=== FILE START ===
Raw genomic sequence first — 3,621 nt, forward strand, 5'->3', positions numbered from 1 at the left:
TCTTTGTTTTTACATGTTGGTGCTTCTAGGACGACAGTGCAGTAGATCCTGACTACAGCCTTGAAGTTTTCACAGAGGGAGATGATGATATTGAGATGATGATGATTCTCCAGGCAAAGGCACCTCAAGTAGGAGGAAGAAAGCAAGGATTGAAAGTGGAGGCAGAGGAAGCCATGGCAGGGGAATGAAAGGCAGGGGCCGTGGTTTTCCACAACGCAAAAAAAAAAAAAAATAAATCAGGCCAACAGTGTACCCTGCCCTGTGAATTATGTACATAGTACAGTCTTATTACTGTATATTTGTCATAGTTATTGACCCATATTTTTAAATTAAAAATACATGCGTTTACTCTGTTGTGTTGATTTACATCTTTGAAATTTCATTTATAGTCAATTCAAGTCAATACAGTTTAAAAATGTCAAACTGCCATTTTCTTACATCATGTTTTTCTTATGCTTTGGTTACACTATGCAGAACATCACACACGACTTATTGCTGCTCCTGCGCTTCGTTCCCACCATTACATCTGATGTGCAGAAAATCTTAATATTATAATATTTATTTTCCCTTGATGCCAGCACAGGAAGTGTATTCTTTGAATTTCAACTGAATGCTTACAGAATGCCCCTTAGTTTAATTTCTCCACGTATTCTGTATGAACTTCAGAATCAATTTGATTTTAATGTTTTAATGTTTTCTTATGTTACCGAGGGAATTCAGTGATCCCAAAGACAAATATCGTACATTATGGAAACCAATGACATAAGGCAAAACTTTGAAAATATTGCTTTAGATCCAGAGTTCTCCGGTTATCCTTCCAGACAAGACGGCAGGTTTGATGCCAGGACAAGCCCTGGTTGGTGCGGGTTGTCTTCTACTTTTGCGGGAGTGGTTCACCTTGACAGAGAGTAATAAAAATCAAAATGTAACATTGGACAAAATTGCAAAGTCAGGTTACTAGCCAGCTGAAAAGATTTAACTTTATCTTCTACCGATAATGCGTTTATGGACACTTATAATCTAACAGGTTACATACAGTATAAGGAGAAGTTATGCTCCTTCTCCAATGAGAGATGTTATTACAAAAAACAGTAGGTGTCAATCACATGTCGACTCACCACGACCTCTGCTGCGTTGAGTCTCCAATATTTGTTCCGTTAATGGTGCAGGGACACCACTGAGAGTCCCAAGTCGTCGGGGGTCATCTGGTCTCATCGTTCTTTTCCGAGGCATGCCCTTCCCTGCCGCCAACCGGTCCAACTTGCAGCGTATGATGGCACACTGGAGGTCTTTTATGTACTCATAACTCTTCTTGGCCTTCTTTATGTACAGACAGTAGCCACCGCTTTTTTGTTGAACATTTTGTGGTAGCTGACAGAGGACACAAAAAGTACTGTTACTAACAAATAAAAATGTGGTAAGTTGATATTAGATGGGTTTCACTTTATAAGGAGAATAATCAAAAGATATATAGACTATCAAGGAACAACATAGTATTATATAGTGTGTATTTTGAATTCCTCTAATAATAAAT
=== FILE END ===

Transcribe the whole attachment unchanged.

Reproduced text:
Raw genomic sequence first — 3,621 nt, forward strand, 5'->3', positions numbered from 1 at the left:
TCTTTGTTTTTACATGTTGGTGCTTCTAGGACGACAGTGCAGTAGATCCTGACTACAGCCTTGAAGTTTTCACAGAGGGAGATGATGATATTGAGATGATGATGATTCTCCAGGCAAAGGCACCTCAAGTAGGAGGAAGAAAGCAAGGATTGAAAGTGGAGGCAGAGGAAGCCATGGCAGGGGAATGAAAGGCAGGGGCCGTGGTTTTCCACAACGCAAAAAAAAAAAAAAATAAATCAGGCCAACAGTGTACCCTGCCCTGTGAATTATGTACATAGTACAGTCTTATTACTGTATATTTGTCATAGTTATTGACCCATATTTTTAAATTAAAAATACATGCGTTTACTCTGTTGTGTTGATTTACATCTTTGAAATTTCATTTATAGTCAATTCAAGTCAATACAGTTTAAAAATGTCAAACTGCCATTTTCTTACATCATGTTTTTCTTATGCTTTGGTTACACTATGCAGAACATCACACACGACTTATTGCTGCTCCTGCGCTTCGTTCCCACCATTACATCTGATGTGCAGAAAATCTTAATATTATAATATTTATTTTCCCTTGATGCCAGCACAGGAAGTGTATTCTTTGAATTTCAACTGAATGCTTACAGAATGCCCCTTAGTTTAATTTCTCCACGTATTCTGTATGAACTTCAGAATCAATTTGATTTTAATGTTTTAATGTTTTCTTATGTTACCGAGGGAATTCAGTGATCCCAAAGACAAATATCGTACATTATGGAAACCAATGACATAAGGCAAAACTTTGAAAATATTGCTTTAGATCCAGAGTTCTCCGGTTATCCTTCCAGACAAGACGGCAGGTTTGATGCCAGGACAAGCCCTGGTTGGTGCGGGTTGTCTTCTACTTTTGCGGGAGTGGTTCACCTTGACAGAGAGTAATAAAAATCAAAATGTAACATTGGACAAAATTGCAAAGTCAGGTTACTAGCCAGCTGAAAAGATTTAACTTTATCTTCTACCGATAATGCGTTTATGGACACTTATAATCTAACAGGTTACATACAGTATAAGGAGAAGTTATGCTCCTTCTCCAATGAGAGATGTTATTACAAAAAACAGTAGGTGTCAATCACATGTCGACTCACCACGACCTCTGCTGCGTTGAGTCTCCAATATTTGTTCCGTTAATGGTGCAGGGACACCACTGAGAGTCCCAAGTCGTCGGGGGTCATCTGGTCTCATCGTTCTTTTCCGAGGCATGCCCTTCCCTGCCGCCAACCGGTCCAACTTGCAGCGTATGATGGCACACTGGAGGTCTTTTATGTACTCATAACTCTTCTTGGCCTTCTTTATGTACAGACAGTAGCCACCGCTTTTTTGTTGAACATTTTGTGGTAGCTGACAGAGGACACAAAAAGTACTGTTACTAACAAATAAAAATGTGGTAAGTTGATATTAGATGGGTTTCACTTTATAAGGAGAATAATCAAAAGATATATAGACTATCAAGGAACAACATAGTATTATATAGTGTGTATTTTGAATTCCTCTAATAATAAAT